TV C PO ST P RODU CT ION Andrew Hel len and Dave Mo rley developed the CG croco dile a fter undertaking a field trip to their nat- ura l h abit at i n t he Nort hern Territory to study their beha viour. Recen t c ommerci als inclu de Panasonic ‘ Fish’ which wa s 1 00% computer graphics work with about 10,000 TV sets with individual CG fi sh i nsi de the m animated in a phot o-re al underwat er wor ld, Opt us ‘R ac cooni B ros’ which required p hoto-real raccoon s ani - mated in larger-tha n-life perfor - mances and V egemi te’s ‘ Happy Little Help ers’ whi ch has i mages from the h ist ori cal TVC s ro to- scoped an d placed in a new live action scene. Andrew Shostak, managing direc- tor o f Mike Reed Partne rs & Post Production (MRPPP), which has a fa cili ty in both Me lbourne and Sydney say s he’s stic king to com- mercials. Recent jobs include spots for Wes tfie ld, Smu ggler s, Th e Depart ment of Health ‘Ice’, Amnesty International, Ma zda and Diet Coke. HD is gaining momen- tum in the last few years with a lot more com mercia ls be ing shot in this format, he says: “Some of the commer cials scrip ts are gett ing clev erer. The re are s ome r eal ly good directors an d creat ives w ho are coming up with some te rrific ideas and it’s one of the great things about us just doing TVCs is that it keeps us getting f resh project s in front of us all the time. If you start doing long form you get bo gged dow n for two or three m ont hs whereas all our operators en d up seeing d ifferent TVCs ev ery week or every few days and it keeps them excited working on new projects.” Most of MRPPP’s work originates from Austra lia and New Zeal and, but Shost ak s ays i t has r ece ntly been q uoting for ove rseas compa- nies and is looking at expanding the amo unt o f work it does fo r the international market. Shos tak sha res the opin ion of many of his competit ors th at i t’s challenging to find the right staff: “I get thirty to fifty CVs a week across my desk and even though it is very difficult to judge people off a piece of pape r th ere’s a lo t of yo ung up and coming people coming through that we can see if we w ere able to bring the m into our en vironment and inc orporate our c ultur es an d work et hic i nto them tha t the y would develop into t errif ic oper a- tors,” he says. “Over th e past three ye ars we ’ve made some significant c hanges in our personnel and we feel like now we have one of the mos t unbelie v- able teams just in terms of post pro- duction, so we a re re ally de lighted with our current staffing levels and who we have operati ng our too ls and facilities and behind the scenes people as well.” MRPPP has seen steady growth in its Sydne y facility which it op ened in 2005, going from three staffers to 10, he says: “We had vacan t ed it suit es f or the f irst six to twelve months while we were establi shing ourselves, but we’ve filled all those 48 CAM PA I GN B RIE F Patrick MacAteer (Oktobor): “It’s essential for Omnilab, given the nature of Oktobor, and the fact we are in New Zealand, that we maintain our culture, a level of artistic independence and pretty much they’ve given us the foundation blocks.” now and are operating at maximum numbers in terms of bui lding s ize, we probably have room for one or two more people but th at’s a bout it,” says Shostak. Another Melbourne based compa- ny that is s eeing growth come from other Austra lian st ates, including Sydn ey and Brisba ne, i s I loura. Simon Rosenthal, general manager of the visual effects/3D house, says the challenges remain th e s ame - high demands, l ow bu dgets, poor scheduling but if fac ilit ies were hone st they would say t hey want better opportunities too. “It would be great to get some of the inspirational work t hat c omes out of many countries ar ound t he world, I think traditionally we ar e very conservative with our effects and animation work and a s su ch our opportunities tend to be limited to doing interesting things with car commercials. While it is fin ancially viable and regularly p rovides us with interesting work you wouldn’t mind some variants every so often,” he says. There will always be new tools on the market, but Rosenthal sa ys a t Ilour a th e a ttitudinal shift from technology to personnel was made some ye ars b ack: “We are a f airly simple f acility, we have a lo t o f behind-the-scenes infrastructure in terms o f servers, and sto rages but we are basically a facility th at has two Flames and the rest is desktop work stations and that’s where we will head,” he says. “Technology is incredibly important to us, but from our pers pect ive the softwar e i s important , the people are im por- tant, but gone are the days when we will be spending huge amounts for front-of-house technology. The soft- ware can cost an awful lot of money, Michael Eder (The Lab): “The biggest change is the introduction of the creative pitch team where a creative director, head of 3D and head compositor get together and come up with pitch ideas for advertising agencies and production companies. This has been really well received, not only locally, but it’s had a huge impact in the overseas market.” Ray Smith (Cutting Edge Post): “The upside of being responsible to the needs of our clients everyday is that we can make fast decisions about equipment and we can make more emotional decisions about the people we need rather than worrying about whether we need to sell ‘profitability’ to a large board of directors.” even the 3D software can be fright- fully expen sive by t he time you’ve got 30 -40 co pies. A dec ade ag o everyone was talking about Flames and Infernos and while we can con- tinue to h ave those systems we are heading in a different direction.” An important step for Iloura in the past year i s the introduction of an intern program which saw it take on 15 interns across v isual e ffects, des ign and animati on. Wh ether they get a job when t he p rogram ends depends o n f actors su ch as performance, volume of work and demand for the field they are in. Rosenthal says: “There ’s a lways the fear of losing yo ur su perstars because it is a reasonably tight mar- ket, and while the interns are years off being superstars there’s a l evel of contentment with ha ving a pro- gram which introduces a volume of people through the bu siness. I ’m not for a minute suggesting al l of them will turn out to be superstars but I would hope that two or three would and at least we have a start- ing point for that. It’s a great initia- tive and it’s something Omnilab have been incredibly supportive of.” There have a lso been some st aff additions at sister company Digital Pictures Melbourne. General man - ager John Fleming s ays t hey hav e been making the transition from the typic al telecine suite t o a d igit al grading system. The other changes have been in its editing post design. “Digital Pictures has been seen as more of a finishing house as f ar as commer cia ls are co ncer ned, b ut one of the thi ngs we ha ve b een focusing on is providing a total ser- vice from the offline editing process through to digital e ffects p rocess and finishing process a s we ll, so that ’s some thing we have b een worki ng aggre ssively on over the past twelve months. We’ve seen Joe Scott join us from the UK and we’ve been playing with the mix of designers and graders in there as well. We see design as a very impor- tant part of the pos t production process in the advert ising market and we are creating that team to provide a more relevant and cre- ative service to the advertising mar- ket,” says Fleming. Recent jobs out of Digital Pictures includes Realestate.com ‘Fate’ for Cummin s & P ar tner s, Myer Fashion for SOM, Cougar Bourbon for George Pa tterson Y&R, NAB Socceroos ‘Celebration Dance’ for Clemenger Blue Digital, Australian Childhood Foundation ‘Superhero’ for Clemen ger BBDO and James Boag’s ‘Waiters’ for GPY&R. Interact ive media is also on the agenda, says Fleming, with Digital Pictures looking to build interactive applications as part of its postpro- duct ion offer ing : “We wan t t o design, not only a 30-second TV commercial, but how that can then be migrated to an interactive distri- bution point like a web site or a mobile application,” Fleming says. “Clearly there is a growing market, but people are still grappling with how they can effectively advertise in that space, both from the point of view of creating advertising content that draws attention, but clearl y also how that’s positioned with the various online media.” Pullen says Oktobor will act as a best in class example for Omnilab sister companies when i t comes to inter act ive s olutions an d i t i s al read y wor king wi th Di gital Pictures and The Lab in Sydney. “I think you’ll see an increasing trend going on in our industry where it JU L Y /AU GUST 2007 ? ? ? ?? ?? ?? ??? ? (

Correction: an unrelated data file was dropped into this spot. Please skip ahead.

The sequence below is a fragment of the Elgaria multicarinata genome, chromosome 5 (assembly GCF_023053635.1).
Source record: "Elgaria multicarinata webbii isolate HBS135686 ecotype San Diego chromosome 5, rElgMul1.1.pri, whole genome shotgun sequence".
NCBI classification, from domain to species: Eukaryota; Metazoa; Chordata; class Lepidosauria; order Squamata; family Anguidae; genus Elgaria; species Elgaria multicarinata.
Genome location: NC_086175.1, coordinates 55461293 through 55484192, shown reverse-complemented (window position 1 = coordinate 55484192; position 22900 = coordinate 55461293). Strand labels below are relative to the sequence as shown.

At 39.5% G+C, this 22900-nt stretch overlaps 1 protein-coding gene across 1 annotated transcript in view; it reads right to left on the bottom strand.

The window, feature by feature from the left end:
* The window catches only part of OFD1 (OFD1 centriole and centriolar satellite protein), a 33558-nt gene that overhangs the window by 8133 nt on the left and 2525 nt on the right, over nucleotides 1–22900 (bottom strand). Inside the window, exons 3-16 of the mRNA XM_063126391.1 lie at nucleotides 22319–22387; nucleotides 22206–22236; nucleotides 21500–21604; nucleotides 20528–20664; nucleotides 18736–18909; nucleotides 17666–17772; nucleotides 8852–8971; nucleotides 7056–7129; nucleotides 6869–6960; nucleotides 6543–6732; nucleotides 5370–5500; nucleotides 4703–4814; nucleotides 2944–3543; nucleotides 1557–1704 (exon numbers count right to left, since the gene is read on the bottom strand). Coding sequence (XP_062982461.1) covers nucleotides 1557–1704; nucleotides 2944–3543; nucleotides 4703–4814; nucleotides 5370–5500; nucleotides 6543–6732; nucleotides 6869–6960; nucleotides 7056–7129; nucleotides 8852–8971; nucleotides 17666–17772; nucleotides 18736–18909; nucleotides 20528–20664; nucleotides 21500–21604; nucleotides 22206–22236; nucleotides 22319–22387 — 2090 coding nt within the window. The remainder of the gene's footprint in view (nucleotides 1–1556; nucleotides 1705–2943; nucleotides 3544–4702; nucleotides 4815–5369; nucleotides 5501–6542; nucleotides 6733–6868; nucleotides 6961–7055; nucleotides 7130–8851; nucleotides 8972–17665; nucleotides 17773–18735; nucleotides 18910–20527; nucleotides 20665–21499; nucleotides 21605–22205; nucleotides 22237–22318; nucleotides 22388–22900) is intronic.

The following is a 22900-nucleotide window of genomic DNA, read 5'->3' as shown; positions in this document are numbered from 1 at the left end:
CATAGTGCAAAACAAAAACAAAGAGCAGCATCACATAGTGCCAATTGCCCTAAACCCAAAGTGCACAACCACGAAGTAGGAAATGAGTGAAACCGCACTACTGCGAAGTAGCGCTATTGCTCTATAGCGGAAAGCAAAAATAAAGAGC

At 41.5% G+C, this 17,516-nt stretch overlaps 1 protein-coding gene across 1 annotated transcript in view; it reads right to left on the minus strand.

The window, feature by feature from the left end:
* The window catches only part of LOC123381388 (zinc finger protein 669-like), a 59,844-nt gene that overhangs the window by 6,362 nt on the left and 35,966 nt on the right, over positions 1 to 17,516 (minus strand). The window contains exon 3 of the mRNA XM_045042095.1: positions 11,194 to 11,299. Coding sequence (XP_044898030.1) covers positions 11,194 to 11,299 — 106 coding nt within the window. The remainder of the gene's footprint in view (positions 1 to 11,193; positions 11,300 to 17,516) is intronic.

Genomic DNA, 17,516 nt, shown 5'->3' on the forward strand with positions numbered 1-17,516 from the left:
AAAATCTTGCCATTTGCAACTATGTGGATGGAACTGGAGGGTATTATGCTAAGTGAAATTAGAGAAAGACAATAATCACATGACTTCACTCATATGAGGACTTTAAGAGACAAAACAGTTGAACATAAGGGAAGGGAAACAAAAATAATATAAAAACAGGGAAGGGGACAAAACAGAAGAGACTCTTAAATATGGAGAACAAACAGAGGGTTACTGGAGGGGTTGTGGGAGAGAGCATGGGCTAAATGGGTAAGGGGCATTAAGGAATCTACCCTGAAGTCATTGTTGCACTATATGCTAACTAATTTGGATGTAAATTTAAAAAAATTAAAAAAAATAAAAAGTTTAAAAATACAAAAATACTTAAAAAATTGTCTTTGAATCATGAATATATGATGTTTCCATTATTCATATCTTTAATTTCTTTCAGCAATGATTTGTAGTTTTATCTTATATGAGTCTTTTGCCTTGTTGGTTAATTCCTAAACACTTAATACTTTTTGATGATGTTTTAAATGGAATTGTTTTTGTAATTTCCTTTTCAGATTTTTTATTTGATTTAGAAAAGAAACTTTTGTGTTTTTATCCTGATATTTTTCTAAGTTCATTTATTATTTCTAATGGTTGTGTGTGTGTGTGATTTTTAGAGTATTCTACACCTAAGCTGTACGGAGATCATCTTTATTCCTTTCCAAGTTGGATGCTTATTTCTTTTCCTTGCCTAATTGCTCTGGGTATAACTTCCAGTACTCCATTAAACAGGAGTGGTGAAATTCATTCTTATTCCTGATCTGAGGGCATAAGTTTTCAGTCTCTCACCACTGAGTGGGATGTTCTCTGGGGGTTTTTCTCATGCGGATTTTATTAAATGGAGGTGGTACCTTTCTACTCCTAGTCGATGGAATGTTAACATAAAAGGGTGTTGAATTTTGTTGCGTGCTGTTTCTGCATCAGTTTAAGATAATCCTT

September October 2007
May June 2007